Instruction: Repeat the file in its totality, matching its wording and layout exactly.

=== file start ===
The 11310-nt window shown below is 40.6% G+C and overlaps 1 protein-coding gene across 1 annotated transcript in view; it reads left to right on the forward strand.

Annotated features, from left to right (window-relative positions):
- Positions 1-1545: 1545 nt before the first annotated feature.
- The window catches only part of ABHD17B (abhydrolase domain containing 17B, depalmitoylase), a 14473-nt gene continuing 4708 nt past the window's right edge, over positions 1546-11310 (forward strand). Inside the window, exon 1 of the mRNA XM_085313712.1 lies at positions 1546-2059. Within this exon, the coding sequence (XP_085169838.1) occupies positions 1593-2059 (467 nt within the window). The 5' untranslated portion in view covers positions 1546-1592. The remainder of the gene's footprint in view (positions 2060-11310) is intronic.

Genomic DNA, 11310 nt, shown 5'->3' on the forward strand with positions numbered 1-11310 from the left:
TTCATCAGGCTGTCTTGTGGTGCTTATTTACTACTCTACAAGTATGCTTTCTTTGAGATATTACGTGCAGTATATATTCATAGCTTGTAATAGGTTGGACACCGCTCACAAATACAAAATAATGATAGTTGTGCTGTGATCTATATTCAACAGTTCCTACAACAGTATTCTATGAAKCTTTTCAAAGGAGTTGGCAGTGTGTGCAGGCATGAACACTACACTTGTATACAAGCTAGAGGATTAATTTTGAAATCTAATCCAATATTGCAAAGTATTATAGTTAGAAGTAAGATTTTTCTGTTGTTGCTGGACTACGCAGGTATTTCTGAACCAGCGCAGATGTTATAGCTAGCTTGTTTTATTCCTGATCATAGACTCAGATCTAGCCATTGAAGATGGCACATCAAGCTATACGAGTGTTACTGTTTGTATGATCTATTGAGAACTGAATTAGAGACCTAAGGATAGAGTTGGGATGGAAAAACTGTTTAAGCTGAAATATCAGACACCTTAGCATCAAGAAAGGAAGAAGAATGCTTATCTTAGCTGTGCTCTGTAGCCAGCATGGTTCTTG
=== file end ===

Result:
The 11310-nt window shown below is 40.6% G+C and overlaps 1 protein-coding gene across 1 annotated transcript in view; it reads left to right on the forward strand.

Annotated features, from left to right (window-relative positions):
- Positions 1-1545: 1545 nt before the first annotated feature.
- The window catches only part of ABHD17B (abhydrolase domain containing 17B, depalmitoylase), a 14473-nt gene continuing 4708 nt past the window's right edge, over positions 1546-11310 (forward strand). Inside the window, exon 1 of the mRNA XM_085313712.1 lies at positions 1546-2059. Within this exon, the coding sequence (XP_085169838.1) occupies positions 1593-2059 (467 nt within the window). The 5' untranslated portion in view covers positions 1546-1592. The remainder of the gene's footprint in view (positions 2060-11310) is intronic.

Genomic DNA, 11310 nt, shown 5'->3' on the forward strand with positions numbered 1-11310 from the left:
TTCATCAGGCTGTCTTGTGGTGCTTATTTACTACTCTACAAGTATGCTTTCTTTGAGATATTACGTGCAGTATATATTCATAGCTTGTAATAGGTTGGACACCGCTCACAAATACAAAATAATGATAGTTGTGCTGTGATCTATATTCAACAGTTCCTACAACAGTATTCTATGAAKCTTTTCAAAGGAGTTGGCAGTGTGTGCAGGCATGAACACTACACTTGTATACAAGCTAGAGGATTAATTTTGAAATCTAATCCAATATTGCAAAGTATTATAGTTAGAAGTAAGATTTTTCTGTTGTTGCTGGACTACGCAGGTATTTCTGAACCAGCGCAGATGTTATAGCTAGCTTGTTTTATTCCTGATCATAGACTCAGATCTAGCCATTGAAGATGGCACATCAAGCTATACGAGTGTTACTGTTTGTATGATCTATTGAGAACTGAATTAGAGACCTAAGGATAGAGTTGGGATGGAAAAACTGTTTAAGCTGAAATATCAGACACCTTAGCATCAAGAAAGGAAGAAGAATGCTTATCTTAGCTGTGCTCTGTAGCCAGCATGGTTCTTG